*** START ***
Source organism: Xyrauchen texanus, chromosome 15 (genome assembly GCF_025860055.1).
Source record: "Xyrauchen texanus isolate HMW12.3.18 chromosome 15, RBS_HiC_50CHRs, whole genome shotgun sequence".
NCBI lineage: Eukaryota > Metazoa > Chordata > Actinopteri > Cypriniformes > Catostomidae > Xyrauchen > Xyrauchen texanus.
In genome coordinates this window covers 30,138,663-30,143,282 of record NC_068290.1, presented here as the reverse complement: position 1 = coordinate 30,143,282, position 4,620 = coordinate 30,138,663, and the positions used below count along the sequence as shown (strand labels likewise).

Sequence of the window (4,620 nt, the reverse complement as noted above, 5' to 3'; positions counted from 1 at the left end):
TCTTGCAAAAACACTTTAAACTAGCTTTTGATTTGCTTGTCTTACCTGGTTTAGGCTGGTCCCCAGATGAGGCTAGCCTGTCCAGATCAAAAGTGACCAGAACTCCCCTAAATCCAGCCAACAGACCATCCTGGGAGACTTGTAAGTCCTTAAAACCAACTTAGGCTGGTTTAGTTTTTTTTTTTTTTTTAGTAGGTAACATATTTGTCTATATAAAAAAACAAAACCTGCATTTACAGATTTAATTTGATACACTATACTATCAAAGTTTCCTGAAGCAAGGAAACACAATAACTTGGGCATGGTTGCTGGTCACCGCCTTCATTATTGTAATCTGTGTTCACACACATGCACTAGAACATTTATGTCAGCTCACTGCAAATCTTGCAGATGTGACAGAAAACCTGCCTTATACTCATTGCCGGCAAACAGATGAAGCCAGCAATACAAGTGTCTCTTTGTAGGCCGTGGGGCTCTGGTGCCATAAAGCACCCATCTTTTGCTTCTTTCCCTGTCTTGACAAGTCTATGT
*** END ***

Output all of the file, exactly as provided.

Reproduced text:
Source organism: Xyrauchen texanus, chromosome 15 (genome assembly GCF_025860055.1).
Source record: "Xyrauchen texanus isolate HMW12.3.18 chromosome 15, RBS_HiC_50CHRs, whole genome shotgun sequence".
NCBI lineage: Eukaryota > Metazoa > Chordata > Actinopteri > Cypriniformes > Catostomidae > Xyrauchen > Xyrauchen texanus.
In genome coordinates this window covers 30,138,663-30,143,282 of record NC_068290.1, presented here as the reverse complement: position 1 = coordinate 30,143,282, position 4,620 = coordinate 30,138,663, and the positions used below count along the sequence as shown (strand labels likewise).

Sequence of the window (4,620 nt, the reverse complement as noted above, 5' to 3'; positions counted from 1 at the left end):
TCTTGCAAAAACACTTTAAACTAGCTTTTGATTTGCTTGTCTTACCTGGTTTAGGCTGGTCCCCAGATGAGGCTAGCCTGTCCAGATCAAAAGTGACCAGAACTCCCCTAAATCCAGCCAACAGACCATCCTGGGAGACTTGTAAGTCCTTAAAACCAACTTAGGCTGGTTTAGTTTTTTTTTTTTTTTTAGTAGGTAACATATTTGTCTATATAAAAAAACAAAACCTGCATTTACAGATTTAATTTGATACACTATACTATCAAAGTTTCCTGAAGCAAGGAAACACAATAACTTGGGCATGGTTGCTGGTCACCGCCTTCATTATTGTAATCTGTGTTCACACACATGCACTAGAACATTTATGTCAGCTCACTGCAAATCTTGCAGATGTGACAGAAAACCTGCCTTATACTCATTGCCGGCAAACAGATGAAGCCAGCAATACAAGTGTCTCTTTGTAGGCCGTGGGGCTCTGGTGCCATAAAGCACCCATCTTTTGCTTCTTTCCCTGTCTTGACAAGTCTATGT